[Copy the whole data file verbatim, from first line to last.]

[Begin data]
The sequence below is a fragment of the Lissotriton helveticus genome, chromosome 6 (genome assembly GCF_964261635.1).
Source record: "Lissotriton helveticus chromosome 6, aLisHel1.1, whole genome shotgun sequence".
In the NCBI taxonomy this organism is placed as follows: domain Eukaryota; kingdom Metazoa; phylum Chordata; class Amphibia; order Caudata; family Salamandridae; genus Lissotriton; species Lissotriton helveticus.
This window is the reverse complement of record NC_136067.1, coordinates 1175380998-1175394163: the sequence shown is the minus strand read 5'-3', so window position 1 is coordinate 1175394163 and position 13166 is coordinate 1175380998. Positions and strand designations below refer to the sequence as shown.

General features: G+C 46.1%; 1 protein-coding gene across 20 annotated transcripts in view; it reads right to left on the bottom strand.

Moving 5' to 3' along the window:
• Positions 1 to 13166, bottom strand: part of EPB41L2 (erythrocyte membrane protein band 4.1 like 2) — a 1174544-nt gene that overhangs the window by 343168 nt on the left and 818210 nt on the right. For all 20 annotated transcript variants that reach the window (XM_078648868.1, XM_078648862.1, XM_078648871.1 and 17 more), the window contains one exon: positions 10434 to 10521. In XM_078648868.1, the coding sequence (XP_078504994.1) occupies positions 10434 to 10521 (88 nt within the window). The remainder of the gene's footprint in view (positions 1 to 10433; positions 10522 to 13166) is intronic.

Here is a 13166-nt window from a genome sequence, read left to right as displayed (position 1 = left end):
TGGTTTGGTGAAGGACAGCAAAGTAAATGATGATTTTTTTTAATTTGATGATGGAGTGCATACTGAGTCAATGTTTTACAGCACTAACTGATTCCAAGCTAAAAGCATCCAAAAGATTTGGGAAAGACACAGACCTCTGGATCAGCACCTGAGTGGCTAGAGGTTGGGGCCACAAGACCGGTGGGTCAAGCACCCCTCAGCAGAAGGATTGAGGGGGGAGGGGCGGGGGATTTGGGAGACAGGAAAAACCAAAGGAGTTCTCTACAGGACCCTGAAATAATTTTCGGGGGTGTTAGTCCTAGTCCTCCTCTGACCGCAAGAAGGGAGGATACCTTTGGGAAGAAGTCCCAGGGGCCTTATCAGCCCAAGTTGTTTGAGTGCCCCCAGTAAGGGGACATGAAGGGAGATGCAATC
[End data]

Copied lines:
The sequence below is a fragment of the Lissotriton helveticus genome, chromosome 6 (genome assembly GCF_964261635.1).
Source record: "Lissotriton helveticus chromosome 6, aLisHel1.1, whole genome shotgun sequence".
In the NCBI taxonomy this organism is placed as follows: domain Eukaryota; kingdom Metazoa; phylum Chordata; class Amphibia; order Caudata; family Salamandridae; genus Lissotriton; species Lissotriton helveticus.
This window is the reverse complement of record NC_136067.1, coordinates 1175380998-1175394163: the sequence shown is the minus strand read 5'-3', so window position 1 is coordinate 1175394163 and position 13166 is coordinate 1175380998. Positions and strand designations below refer to the sequence as shown.

General features: G+C 46.1%; 1 protein-coding gene across 20 annotated transcripts in view; it reads right to left on the bottom strand.

Moving 5' to 3' along the window:
• Positions 1 to 13166, bottom strand: part of EPB41L2 (erythrocyte membrane protein band 4.1 like 2) — a 1174544-nt gene that overhangs the window by 343168 nt on the left and 818210 nt on the right. For all 20 annotated transcript variants that reach the window (XM_078648868.1, XM_078648862.1, XM_078648871.1 and 17 more), the window contains one exon: positions 10434 to 10521. In XM_078648868.1, the coding sequence (XP_078504994.1) occupies positions 10434 to 10521 (88 nt within the window). The remainder of the gene's footprint in view (positions 1 to 10433; positions 10522 to 13166) is intronic.

Here is a 13166-nt window from a genome sequence, read left to right as displayed (position 1 = left end):
TGGTTTGGTGAAGGACAGCAAAGTAAATGATGATTTTTTTTAATTTGATGATGGAGTGCATACTGAGTCAATGTTTTACAGCACTAACTGATTCCAAGCTAAAAGCATCCAAAAGATTTGGGAAAGACACAGACCTCTGGATCAGCACCTGAGTGGCTAGAGGTTGGGGCCACAAGACCGGTGGGTCAAGCACCCCTCAGCAGAAGGATTGAGGGGGGAGGGGCGGGGGATTTGGGAGACAGGAAAAACCAAAGGAGTTCTCTACAGGACCCTGAAATAATTTTCGGGGGTGTTAGTCCTAGTCCTCCTCTGACCGCAAGAAGGGAGGATACCTTTGGGAAGAAGTCCCAGGGGCCTTATCAGCCCAAGTTGTTTGAGTGCCCCCAGTAAGGGGACATGAAGGGAGATGCAATC